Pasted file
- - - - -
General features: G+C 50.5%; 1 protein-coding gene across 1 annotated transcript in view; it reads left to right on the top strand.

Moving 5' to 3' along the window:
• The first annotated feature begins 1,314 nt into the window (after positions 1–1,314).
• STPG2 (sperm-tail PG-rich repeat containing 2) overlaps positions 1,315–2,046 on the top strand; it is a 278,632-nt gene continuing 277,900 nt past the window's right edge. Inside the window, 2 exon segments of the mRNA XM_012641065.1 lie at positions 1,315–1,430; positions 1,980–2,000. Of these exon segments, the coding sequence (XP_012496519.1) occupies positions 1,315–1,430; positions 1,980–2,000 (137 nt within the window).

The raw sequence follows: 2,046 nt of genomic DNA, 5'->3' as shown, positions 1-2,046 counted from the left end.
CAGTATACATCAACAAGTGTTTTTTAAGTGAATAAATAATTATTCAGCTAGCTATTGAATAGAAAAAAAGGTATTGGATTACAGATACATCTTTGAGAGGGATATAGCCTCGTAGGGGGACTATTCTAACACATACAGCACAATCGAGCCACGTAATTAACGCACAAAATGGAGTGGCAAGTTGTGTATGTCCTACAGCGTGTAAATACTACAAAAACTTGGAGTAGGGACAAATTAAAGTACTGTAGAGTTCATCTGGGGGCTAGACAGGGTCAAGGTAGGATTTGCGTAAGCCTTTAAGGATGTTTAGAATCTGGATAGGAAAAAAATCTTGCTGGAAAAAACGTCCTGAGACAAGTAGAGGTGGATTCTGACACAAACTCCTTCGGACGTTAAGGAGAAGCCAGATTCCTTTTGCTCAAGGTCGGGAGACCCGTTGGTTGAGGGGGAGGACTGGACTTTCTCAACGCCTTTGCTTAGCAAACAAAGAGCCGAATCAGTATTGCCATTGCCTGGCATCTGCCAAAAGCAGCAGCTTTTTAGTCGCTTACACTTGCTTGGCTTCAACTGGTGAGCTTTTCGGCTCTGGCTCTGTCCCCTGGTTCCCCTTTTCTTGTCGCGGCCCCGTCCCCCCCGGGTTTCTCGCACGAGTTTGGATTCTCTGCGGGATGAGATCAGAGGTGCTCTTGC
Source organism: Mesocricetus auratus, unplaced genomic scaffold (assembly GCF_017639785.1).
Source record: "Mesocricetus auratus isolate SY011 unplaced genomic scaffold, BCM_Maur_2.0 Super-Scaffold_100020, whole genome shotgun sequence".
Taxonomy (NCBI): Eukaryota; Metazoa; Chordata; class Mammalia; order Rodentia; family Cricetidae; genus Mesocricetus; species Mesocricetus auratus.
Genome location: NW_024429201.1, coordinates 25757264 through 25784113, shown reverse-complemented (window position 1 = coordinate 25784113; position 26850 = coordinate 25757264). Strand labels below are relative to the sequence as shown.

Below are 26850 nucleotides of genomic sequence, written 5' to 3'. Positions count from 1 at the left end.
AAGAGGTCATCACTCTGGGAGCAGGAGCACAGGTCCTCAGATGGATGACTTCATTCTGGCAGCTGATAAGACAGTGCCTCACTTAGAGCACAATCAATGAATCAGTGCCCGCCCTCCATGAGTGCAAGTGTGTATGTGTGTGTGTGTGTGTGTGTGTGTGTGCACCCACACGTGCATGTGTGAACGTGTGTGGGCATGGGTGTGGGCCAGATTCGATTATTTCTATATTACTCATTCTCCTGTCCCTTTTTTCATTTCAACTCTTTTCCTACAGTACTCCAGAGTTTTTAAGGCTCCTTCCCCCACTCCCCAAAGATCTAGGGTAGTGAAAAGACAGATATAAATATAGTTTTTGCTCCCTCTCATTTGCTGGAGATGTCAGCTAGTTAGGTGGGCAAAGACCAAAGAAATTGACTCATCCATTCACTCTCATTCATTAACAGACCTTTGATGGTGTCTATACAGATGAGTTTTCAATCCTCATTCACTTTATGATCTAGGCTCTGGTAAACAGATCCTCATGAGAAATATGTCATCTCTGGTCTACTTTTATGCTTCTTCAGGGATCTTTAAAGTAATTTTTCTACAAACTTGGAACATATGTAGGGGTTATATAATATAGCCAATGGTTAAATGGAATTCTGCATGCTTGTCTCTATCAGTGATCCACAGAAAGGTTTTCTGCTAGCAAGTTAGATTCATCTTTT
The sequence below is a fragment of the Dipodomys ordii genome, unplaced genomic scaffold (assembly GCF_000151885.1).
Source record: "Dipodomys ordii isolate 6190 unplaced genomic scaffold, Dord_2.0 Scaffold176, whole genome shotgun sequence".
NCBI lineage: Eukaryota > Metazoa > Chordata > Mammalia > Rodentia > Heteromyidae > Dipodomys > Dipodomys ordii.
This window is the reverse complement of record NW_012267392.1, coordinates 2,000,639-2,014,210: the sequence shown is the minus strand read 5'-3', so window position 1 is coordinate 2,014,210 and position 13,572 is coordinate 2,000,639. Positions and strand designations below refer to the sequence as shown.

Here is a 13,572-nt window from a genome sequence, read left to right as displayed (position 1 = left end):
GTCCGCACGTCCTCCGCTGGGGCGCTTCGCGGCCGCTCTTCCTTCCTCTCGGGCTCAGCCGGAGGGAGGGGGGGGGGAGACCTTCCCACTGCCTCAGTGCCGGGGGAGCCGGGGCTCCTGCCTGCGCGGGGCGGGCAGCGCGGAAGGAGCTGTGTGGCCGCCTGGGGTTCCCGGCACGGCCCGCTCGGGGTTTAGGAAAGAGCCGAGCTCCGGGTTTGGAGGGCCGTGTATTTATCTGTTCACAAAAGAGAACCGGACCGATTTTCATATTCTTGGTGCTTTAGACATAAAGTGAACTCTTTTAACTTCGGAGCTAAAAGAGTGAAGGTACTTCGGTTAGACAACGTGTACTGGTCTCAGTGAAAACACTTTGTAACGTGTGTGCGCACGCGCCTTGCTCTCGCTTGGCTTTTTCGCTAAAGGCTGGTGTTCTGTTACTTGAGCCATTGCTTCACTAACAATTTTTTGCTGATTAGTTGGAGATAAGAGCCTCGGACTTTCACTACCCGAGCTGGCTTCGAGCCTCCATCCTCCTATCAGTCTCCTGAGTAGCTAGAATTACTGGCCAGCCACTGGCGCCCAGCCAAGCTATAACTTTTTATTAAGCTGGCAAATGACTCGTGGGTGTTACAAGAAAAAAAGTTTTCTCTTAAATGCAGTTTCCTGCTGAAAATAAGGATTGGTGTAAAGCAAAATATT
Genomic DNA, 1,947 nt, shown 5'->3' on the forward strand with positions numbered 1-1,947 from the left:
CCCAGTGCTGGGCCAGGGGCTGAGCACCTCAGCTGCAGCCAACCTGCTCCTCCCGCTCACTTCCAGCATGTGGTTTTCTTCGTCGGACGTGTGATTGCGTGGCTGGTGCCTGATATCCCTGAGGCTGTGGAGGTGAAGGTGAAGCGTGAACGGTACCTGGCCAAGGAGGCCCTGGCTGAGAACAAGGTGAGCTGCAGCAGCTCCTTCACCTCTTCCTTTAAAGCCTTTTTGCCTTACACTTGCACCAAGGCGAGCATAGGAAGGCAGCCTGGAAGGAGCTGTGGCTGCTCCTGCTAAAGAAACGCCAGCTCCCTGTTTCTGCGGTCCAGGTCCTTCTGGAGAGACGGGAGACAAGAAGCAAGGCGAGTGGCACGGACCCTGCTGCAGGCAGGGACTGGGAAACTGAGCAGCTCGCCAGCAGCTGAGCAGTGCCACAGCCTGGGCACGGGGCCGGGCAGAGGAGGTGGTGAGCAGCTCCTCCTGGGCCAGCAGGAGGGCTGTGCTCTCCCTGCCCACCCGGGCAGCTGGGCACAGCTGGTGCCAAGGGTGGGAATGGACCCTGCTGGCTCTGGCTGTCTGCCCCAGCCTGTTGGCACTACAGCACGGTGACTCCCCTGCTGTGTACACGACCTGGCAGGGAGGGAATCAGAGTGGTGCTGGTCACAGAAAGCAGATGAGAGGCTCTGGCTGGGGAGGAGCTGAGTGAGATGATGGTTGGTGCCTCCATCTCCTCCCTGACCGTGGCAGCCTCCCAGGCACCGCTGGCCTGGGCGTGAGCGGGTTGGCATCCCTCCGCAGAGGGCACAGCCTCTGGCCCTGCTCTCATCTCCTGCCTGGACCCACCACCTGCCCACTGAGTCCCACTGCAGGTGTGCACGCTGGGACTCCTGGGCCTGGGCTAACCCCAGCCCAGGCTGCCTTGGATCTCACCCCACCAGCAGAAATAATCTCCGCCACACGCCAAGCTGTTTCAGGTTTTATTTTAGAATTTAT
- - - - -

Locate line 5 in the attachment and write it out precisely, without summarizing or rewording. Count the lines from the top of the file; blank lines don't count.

The raw sequence follows: 2,046 nt of genomic DNA, 5'->3' as shown, positions 1-2,046 counted from the left end.